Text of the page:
It breaks the player's immersion in the game. Inquisition is a massive RPG where a player can get lost in the world and their character. Yet periodically the player are taken out of that and forced to play a mini game. Most of the puzzles are easy, but that's not really the point. It doesn't harmonize well with the rest of the game. I do not accept that it ok because the quest is optional. Many players will feel obligated since there is a reward for completing the quest.

What I would have done different.

Simply put, remove it from the game. The only plus to this feature is that it’ll force the player to search more of the map and can be used to guide the player to interesting points on the map. That is a very nice plus but the astrarium puzzles aren’t needed for it as there are other quests that accomplish the same goal.

Tactical Combat

This one is tough for me because this is how I wanted to play the game. In Dragon Age: Inquisition the player has two primary ways they could approach playing the game. Play the game as single character and set up behaviors for the allies (making the game more action oriented) or play in the tactical camera, pausing the game, and controlling every ability each character uses. Now players can play the game in whatever way they would like!

Why is it bad?

Playing tactically is not a great experience. I’ll even ignore that the tactical camera was frustrating, buggy, and didn’t work well on PC. The game was designed around playing the more action oriented style and that means the pacing is terrible for a tactical approach. For an action oriented design, you can have more repetitive fights for the player to get through as they will tend to be much quicker. Now take those many repetitive fights and approach them tactically. The game slows to a crawl and the repetition feels more annoying than rewarding.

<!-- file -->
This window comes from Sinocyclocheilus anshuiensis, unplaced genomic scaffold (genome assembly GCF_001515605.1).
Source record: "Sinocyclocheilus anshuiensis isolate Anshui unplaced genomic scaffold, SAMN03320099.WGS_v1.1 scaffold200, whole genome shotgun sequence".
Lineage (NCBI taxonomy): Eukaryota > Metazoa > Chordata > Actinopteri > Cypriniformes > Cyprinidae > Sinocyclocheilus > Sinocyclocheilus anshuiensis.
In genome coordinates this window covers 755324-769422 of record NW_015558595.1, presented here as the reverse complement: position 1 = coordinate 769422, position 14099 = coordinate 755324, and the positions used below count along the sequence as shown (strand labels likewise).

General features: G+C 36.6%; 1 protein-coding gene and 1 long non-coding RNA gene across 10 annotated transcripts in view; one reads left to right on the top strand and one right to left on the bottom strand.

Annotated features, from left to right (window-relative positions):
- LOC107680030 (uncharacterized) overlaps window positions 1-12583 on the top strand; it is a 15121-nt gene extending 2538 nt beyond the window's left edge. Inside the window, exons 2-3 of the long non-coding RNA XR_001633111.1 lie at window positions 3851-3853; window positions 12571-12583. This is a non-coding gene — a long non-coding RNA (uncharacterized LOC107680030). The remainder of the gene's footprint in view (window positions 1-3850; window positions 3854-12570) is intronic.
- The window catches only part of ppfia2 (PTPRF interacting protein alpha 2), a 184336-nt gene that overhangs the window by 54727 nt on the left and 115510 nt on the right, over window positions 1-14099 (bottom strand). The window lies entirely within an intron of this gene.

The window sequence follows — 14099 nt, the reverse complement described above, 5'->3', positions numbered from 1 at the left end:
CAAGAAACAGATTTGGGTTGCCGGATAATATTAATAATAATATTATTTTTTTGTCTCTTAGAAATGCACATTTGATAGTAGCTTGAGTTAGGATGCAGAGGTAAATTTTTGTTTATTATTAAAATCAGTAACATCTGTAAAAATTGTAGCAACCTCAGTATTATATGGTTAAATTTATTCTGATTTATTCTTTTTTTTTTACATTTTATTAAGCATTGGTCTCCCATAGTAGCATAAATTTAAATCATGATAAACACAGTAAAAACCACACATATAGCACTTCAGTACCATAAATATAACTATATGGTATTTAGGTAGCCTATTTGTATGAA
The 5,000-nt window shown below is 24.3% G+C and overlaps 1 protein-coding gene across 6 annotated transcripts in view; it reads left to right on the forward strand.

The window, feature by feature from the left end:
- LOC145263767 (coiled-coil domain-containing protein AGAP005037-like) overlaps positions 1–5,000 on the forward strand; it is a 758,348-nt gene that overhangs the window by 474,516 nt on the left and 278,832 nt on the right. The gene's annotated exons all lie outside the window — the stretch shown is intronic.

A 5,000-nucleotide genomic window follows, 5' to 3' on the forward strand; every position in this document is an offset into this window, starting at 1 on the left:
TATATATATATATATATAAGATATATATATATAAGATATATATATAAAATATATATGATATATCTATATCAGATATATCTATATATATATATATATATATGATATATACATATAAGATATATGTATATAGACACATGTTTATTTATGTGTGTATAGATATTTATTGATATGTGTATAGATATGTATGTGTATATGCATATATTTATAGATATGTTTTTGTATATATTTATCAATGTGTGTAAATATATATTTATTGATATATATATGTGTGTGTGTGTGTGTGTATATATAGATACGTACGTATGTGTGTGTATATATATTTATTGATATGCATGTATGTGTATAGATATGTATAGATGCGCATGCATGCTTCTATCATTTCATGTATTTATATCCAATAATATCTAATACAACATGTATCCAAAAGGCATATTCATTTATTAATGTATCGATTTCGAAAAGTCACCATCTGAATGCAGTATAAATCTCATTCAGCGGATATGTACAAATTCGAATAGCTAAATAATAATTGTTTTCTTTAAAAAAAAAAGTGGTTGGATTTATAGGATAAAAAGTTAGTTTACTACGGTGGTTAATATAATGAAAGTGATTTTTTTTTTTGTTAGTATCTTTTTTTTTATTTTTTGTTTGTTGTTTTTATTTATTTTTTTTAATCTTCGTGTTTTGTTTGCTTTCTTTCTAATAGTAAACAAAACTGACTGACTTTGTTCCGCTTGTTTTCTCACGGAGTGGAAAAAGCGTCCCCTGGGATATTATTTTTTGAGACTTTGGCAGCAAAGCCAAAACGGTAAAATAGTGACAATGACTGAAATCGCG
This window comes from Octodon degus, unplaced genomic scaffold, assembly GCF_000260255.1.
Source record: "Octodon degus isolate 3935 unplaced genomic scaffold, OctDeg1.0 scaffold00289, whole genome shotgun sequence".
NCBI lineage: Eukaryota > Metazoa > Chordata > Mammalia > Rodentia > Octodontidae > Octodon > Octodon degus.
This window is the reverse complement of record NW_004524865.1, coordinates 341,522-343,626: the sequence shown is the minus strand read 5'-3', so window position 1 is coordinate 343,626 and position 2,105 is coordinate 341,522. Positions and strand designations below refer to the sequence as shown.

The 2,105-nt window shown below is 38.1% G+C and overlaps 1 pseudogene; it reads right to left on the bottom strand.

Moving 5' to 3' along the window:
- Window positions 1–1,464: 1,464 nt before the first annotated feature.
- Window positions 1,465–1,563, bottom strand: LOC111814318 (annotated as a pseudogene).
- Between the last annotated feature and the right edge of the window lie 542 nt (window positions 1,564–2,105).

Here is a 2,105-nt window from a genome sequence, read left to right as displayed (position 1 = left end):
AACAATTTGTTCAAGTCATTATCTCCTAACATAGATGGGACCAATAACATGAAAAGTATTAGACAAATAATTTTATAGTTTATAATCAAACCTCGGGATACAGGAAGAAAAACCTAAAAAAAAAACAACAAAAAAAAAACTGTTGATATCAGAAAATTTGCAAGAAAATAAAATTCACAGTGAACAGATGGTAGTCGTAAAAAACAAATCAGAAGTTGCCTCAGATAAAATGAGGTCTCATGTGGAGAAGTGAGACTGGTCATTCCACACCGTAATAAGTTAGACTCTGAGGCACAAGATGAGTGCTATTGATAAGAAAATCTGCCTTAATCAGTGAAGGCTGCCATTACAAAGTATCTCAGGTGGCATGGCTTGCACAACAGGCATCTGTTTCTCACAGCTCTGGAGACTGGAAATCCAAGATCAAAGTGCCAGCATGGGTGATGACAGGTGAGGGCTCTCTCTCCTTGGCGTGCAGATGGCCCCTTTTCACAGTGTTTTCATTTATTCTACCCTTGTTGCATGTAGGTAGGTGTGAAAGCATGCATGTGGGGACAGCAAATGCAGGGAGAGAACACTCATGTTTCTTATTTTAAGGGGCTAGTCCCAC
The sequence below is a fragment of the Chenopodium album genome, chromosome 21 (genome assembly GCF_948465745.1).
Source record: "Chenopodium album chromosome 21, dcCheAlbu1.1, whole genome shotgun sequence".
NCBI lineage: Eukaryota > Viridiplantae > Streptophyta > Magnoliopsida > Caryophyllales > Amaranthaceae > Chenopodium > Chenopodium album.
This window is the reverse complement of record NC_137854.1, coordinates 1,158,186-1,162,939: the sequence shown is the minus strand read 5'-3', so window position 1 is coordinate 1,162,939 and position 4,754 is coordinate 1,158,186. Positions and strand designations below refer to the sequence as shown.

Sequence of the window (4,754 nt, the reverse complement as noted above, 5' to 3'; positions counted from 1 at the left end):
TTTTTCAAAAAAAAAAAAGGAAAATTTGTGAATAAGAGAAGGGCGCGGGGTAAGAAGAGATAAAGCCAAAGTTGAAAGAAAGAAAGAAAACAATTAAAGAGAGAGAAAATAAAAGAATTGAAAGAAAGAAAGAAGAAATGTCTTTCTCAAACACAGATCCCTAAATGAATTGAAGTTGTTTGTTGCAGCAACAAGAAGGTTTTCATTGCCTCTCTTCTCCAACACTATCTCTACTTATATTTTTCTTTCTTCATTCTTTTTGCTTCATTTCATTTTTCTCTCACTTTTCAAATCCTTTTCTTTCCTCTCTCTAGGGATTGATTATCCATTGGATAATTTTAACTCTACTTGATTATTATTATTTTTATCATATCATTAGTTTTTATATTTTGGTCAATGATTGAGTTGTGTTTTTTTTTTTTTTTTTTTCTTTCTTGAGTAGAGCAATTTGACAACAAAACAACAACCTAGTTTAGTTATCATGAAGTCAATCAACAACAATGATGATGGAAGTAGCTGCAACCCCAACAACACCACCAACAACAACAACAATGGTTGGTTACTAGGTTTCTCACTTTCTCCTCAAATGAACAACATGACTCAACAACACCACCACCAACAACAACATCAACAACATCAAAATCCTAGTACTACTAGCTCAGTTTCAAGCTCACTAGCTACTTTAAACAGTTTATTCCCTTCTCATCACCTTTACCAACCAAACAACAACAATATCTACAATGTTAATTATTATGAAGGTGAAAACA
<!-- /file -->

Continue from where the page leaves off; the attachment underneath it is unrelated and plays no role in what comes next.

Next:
Dragon Age: Inquisition is a very long game. Some people like that, others don’t. Because the game was design around playing the actin oriented way (which gets through fights much quicker), playing tactically always means the game length grows to be even longer. This would be fine if it was fun for the entire length but given the pacing, this means that the narrative drips (arguably the best parts of the game) come much much slower which degrades the entire experience and the player spends more time grinding through similar fights as they explore the zones.

What I would have done different.

Upset the many fans (myself included) by committing to the action oriented style of play and removing tactical play completely. Trying to give everyone what they want doesn’t work if what you give is a worse experience (well maybe it at least gets them to buy the game). Instead of spending resources to build out the tactical combat in the game, those resources could have been spent making the action oriented approach even better.

Would I have been disappointed that I couldn’t play the game in the tactical way that I wanted? Sure. But I would have had a much better experience when playing.

Wow! He couldn’t be any more wrong! Let me know at @cjkimberlin.

C.J. Kimberlin is a Seattleite professional programmer, aspiring game designer, amateur artist, and the most awesome guy ever, just saying.